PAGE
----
So here’s a smile. I hope it helps yours along, too, dear one.

 

Shadows Out and Beyond


Author’s Note: This is a creative writing for my X-men rpg (roleplay game) original character, Betsy Martin, based on the events in the film “Logan”. In the rpg I am a part of, Logan is Betsy’s mentor, teacher, and alpha; I knew that, after seeing this film, I was going to need to write her way out of all the feelings. This writing contains spoilers for the film so…read at your own risk, darlings.

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Treating Valentine’s Day Gently


Yesterday was that most celebrated and simultaneously dreaded and reviled of days: Valentine’s Day. I know some people who love it, others who disagree with it, boycott it, or downright hate it, all for different and likely very valid reasons. I personally don’t mind it. It gives me an excuse to do what I enjoy doing anyway: letting people know that they are cared for, loved, and appreciated.

In college, I bought carnations from one of the sororities and had them sent around campus to my friends. I snuck around dorms, leaving parcels of fresh-baked cookies or sliding cards under doors.

Nowadays, I send letters and cards through the mail, few to none of them necessarily red or pink or covered in hearts. I sometimes send flowers, goodie/snack baskets, books, or coveted t-shirts.

This year, I bought my husband a card about cuddling up and binge-watching our favorite show, along with a copy of the latest season of “The Big Bang Theory” so we could do just that. He bought me a DVD of a show that I have been looking forward to, too. I bought my daughter some cute outfits for her first Valentine’s Day party at preschool and a card with a spring-loaded heart inside, which she played with and covered in stickers all evening.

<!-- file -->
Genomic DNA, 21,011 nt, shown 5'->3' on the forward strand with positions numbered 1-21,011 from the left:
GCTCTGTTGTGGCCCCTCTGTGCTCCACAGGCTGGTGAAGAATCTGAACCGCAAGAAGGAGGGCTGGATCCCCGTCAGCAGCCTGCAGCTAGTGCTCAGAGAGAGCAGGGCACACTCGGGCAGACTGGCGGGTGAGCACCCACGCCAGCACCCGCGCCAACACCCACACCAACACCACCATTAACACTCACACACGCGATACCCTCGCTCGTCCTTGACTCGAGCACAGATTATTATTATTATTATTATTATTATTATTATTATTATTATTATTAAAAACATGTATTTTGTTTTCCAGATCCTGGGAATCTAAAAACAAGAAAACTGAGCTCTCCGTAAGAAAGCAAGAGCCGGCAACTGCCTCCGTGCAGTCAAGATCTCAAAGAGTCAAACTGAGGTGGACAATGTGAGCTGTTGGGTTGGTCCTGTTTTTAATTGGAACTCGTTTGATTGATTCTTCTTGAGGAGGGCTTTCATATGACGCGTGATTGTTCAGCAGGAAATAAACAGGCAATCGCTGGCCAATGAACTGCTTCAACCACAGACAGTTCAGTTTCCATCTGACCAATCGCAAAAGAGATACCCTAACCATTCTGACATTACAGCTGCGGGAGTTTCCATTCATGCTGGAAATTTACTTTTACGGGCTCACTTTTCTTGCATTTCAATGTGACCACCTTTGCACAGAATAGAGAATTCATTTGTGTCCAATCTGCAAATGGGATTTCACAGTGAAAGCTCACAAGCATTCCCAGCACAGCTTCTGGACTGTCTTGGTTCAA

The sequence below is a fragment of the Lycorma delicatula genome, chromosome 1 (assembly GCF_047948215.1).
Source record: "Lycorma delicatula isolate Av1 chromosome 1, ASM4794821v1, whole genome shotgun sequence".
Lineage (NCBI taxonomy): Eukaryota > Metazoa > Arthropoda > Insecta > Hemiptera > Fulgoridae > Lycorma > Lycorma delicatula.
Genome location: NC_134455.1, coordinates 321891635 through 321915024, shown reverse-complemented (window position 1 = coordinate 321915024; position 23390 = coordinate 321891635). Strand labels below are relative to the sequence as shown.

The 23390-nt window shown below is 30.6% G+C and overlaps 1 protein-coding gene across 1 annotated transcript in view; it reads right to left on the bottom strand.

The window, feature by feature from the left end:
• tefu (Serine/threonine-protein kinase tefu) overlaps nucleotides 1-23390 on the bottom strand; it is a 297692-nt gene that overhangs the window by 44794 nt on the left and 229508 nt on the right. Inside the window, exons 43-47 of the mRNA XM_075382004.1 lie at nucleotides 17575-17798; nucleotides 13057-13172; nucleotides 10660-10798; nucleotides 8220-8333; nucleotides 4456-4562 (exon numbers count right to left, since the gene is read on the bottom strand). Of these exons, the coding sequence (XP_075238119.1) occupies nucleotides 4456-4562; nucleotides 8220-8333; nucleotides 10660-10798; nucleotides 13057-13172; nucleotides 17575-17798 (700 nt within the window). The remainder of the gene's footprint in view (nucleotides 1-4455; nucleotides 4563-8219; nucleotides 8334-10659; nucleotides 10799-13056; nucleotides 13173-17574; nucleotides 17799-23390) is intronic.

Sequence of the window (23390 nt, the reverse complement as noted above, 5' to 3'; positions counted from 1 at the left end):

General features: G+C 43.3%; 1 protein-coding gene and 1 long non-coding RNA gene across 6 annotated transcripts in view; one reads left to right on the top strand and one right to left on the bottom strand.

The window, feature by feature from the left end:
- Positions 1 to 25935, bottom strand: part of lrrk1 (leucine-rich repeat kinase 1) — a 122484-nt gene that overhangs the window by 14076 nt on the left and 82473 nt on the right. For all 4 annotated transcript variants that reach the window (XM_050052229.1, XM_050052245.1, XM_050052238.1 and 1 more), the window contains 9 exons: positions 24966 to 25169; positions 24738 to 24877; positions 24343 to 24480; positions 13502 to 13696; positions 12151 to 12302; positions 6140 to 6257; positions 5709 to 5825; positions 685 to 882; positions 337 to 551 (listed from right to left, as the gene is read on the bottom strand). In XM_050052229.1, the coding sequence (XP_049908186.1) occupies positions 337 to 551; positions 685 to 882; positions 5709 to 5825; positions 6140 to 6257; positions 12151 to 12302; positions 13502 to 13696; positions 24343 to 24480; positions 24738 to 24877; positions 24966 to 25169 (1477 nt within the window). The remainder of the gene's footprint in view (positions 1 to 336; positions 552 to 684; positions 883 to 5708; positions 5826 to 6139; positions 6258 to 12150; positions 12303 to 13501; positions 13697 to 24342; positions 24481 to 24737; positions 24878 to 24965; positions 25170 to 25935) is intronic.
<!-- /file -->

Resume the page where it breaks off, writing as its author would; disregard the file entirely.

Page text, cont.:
Yes, the day has become commercialized. Yes, the keeping of it has become social expectation. Yes, some people try to front-load affection, love, kindness, etc., and then let it lapse the rest of the year.

For some, this day is a day of bitter memory, of hurts tied not to the day itself but to the events of one or several Valentine’s Days. Unfortunately, over time, those bitter cords have attached themselves to the day itself. The circumstances have perhaps faded into oblivion, leaving only the day to stand as a bastion of misery and thus worthy of boycotting.

Again, people’s reasons are valid and they are free to do as they will.

For me, I choose to approach Valentine’s with the thought of, “Whose heart can I gentle today?”

Whose heart can I make smile today?

Who can I remind that they are loved today?

Who needs a reminder of the good that they have done that I’m grateful for?

Who could just use a kind word on what might be a lonely day?